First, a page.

If Brigham Young wanted to enroll at his namesake university, he’d have to shave his beard. A number of other former Latter-day Saint prophets would have to do the same.
Warner Woodworth, an emeritus professor from Brigham Young University, argues that’s just wrong. So he launched a Change.org petition (with nearly 1,000 signatures) urging the flagship school of The Church of Jesus Christ of Latter-day Saints to end its prohibition on whiskers.
Others have tried before to overturn the decades-old beard ban but failed. Still, Woodworth is confident this push will succeed. In these edited excerpts from The Salt Lake Tribune’s “Mormon Land” podcast, Woodworth talks about his bid to “bring back the beard” at BYU.
Why did you think it was important to do this now?
During COVID, we had hundreds of male faculty on campus and thousands ... of male students wearing beards because they weren’t in class. They were doing stuff on Zoom or on their computer somehow or other. And they said how liberating and how wonderful it was. I’ve been the beard club adviser — we’ve had four beard clubs over the last 15 to 20 years — and about every four or five years, a bunch of students would come and say, “Warner, we want to change the policy. We grew beards this summer or we grow beards every week, but we have to shave them to go to the testing center or an absurd thing happens.” And so we’ve tried this a few times and had some petitions ... but I was not directly involved in any of those. Now, I’m saying this seems like the perfect time because of the last year and the fact that the university keeps evolving.
Have you heard from BYU administrators on the petition?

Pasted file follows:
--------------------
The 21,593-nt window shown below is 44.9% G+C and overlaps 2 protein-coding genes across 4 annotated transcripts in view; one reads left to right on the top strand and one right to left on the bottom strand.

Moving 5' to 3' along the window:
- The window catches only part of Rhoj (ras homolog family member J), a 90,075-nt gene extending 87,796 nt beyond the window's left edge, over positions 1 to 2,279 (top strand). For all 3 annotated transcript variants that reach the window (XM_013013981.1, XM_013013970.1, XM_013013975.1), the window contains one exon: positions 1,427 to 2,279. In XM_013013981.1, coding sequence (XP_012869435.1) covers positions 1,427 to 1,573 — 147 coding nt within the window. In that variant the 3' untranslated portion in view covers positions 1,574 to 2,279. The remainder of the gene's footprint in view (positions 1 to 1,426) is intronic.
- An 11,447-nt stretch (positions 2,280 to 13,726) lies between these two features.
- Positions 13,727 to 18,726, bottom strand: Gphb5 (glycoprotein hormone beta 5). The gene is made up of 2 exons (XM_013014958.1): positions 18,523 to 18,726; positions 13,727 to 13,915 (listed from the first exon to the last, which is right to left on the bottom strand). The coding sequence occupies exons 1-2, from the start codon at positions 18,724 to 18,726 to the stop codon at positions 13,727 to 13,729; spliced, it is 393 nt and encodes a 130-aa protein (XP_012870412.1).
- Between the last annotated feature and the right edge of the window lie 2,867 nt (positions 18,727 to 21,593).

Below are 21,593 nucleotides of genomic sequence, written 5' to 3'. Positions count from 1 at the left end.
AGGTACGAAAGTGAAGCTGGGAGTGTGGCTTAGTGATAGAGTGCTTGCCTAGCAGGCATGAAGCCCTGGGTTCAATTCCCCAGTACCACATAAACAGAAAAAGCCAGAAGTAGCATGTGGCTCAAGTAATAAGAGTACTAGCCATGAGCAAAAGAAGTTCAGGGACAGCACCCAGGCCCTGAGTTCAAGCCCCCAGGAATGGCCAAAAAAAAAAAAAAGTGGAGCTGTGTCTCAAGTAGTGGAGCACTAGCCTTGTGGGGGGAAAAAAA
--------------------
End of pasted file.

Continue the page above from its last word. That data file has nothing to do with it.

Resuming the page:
No, they usually don’t respond to me until I’m starting to get real radical and verbal. So far, it’s low-key, because I want a lot of people to sign, not fearing for their futures. Students were already afraid that they might lose their position on campus if they sign it. I’m confident that when we get a couple of thousand, we’ll be going over and have a meeting with my good friend Kevin Worthen, the president of BYU.
How long have you had your beard?
Since the day I left BYU. And, like many faculty, when summer came, if we weren’t teaching, we grew beards or mustaches or both. I worked around the world every year or so. Whenever I would travel to the refugee camps in Jordan or [or to those] fighting poverty in Brazil or Mozambique, Africa, or whatever, the beard would start out, and then it was tough to come back and shave it.
Why do you think the school should lift the ban on beards?
Having a beard is a matter of personal choice. It’s not a matter of religion. The beard ban grew out of some cultural, power mongers in BYU history who wanted to get rid of the beard because in the ‘60s, believing if you had a beard, you were anti-Vietnam War, you were a protester, you were a rabble-rouser, and certainly that was true for myself, who was a student then with a beard. And we marched down the streets of Provo and in Salt Lake and on campus … against the war. And that disturbed a certain former president so he manipulated things to have beards banned. We’re saying, “Well, that was then.” Now, many CEOs, many officials in government in Washington and state governments across the country have beards. So do most of our cultural icons, a lot of them anyway, whether it’s Hollywood or the NFL or the NBA or whatever. We’re saying, let’s ban that crazy idea and let students live lives where there’s no ethical or moral or LDS principle being violated.
Sometimes BYU’s rules are seen as Mormonism on steroids, reaching way beyond what the church itself teaches. Is the beard ban an example of that?
Some women who happen to like beards signed the petition saying, “I want my husband to have a beard.” And guys who have said, “I won’t go to BYU until I can have a beard.” So I agree that the school’s Mormonism on steroids. It’s pretty similar to some ancient religious practices by the Pharisees and Sadducees who focused on outward aspects of living righteously that have zero to do with love and charity and service and blessing the poor and praying to God but are just outward symbols trying, I think, to suggest, “We’re good people.”